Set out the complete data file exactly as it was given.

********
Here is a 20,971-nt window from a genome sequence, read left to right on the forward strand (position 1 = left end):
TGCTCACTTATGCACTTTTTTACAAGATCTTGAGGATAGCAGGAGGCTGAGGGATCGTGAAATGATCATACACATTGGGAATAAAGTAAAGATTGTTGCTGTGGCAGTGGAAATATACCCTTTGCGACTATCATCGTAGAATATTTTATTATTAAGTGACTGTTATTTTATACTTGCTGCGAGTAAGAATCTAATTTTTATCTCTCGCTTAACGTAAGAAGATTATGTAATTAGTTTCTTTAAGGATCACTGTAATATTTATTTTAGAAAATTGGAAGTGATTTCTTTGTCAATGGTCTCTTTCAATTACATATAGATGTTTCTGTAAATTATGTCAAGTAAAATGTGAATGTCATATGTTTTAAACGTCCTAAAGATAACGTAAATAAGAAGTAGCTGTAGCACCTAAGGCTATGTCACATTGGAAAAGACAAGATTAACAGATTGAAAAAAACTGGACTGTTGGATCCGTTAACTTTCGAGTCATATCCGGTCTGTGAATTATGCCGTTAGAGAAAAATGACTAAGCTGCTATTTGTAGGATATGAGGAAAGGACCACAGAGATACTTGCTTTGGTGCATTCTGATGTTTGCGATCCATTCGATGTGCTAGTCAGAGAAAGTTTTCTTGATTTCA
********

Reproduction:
Here is a 20,971-nt window from a genome sequence, read left to right on the forward strand (position 1 = left end):
TGCTCACTTATGCACTTTTTTACAAGATCTTGAGGATAGCAGGAGGCTGAGGGATCGTGAAATGATCATACACATTGGGAATAAAGTAAAGATTGTTGCTGTGGCAGTGGAAATATACCCTTTGCGACTATCATCGTAGAATATTTTATTATTAAGTGACTGTTATTTTATACTTGCTGCGAGTAAGAATCTAATTTTTATCTCTCGCTTAACGTAAGAAGATTATGTAATTAGTTTCTTTAAGGATCACTGTAATATTTATTTTAGAAAATTGGAAGTGATTTCTTTGTCAATGGTCTCTTTCAATTACATATAGATGTTTCTGTAAATTATGTCAAGTAAAATGTGAATGTCATATGTTTTAAACGTCCTAAAGATAACGTAAATAAGAAGTAGCTGTAGCACCTAAGGCTATGTCACATTGGAAAAGACAAGATTAACAGATTGAAAAAAACTGGACTGTTGGATCCGTTAACTTTCGAGTCATATCCGGTCTGTGAATTATGCCGTTAGAGAAAAATGACTAAGCTGCTATTTGTAGGATATGAGGAAAGGACCACAGAGATACTTGCTTTGGTGCATTCTGATGTTTGCGATCCATTCGATGTGCTAGTCAGAGAAAGTTTTCTTGATTTCA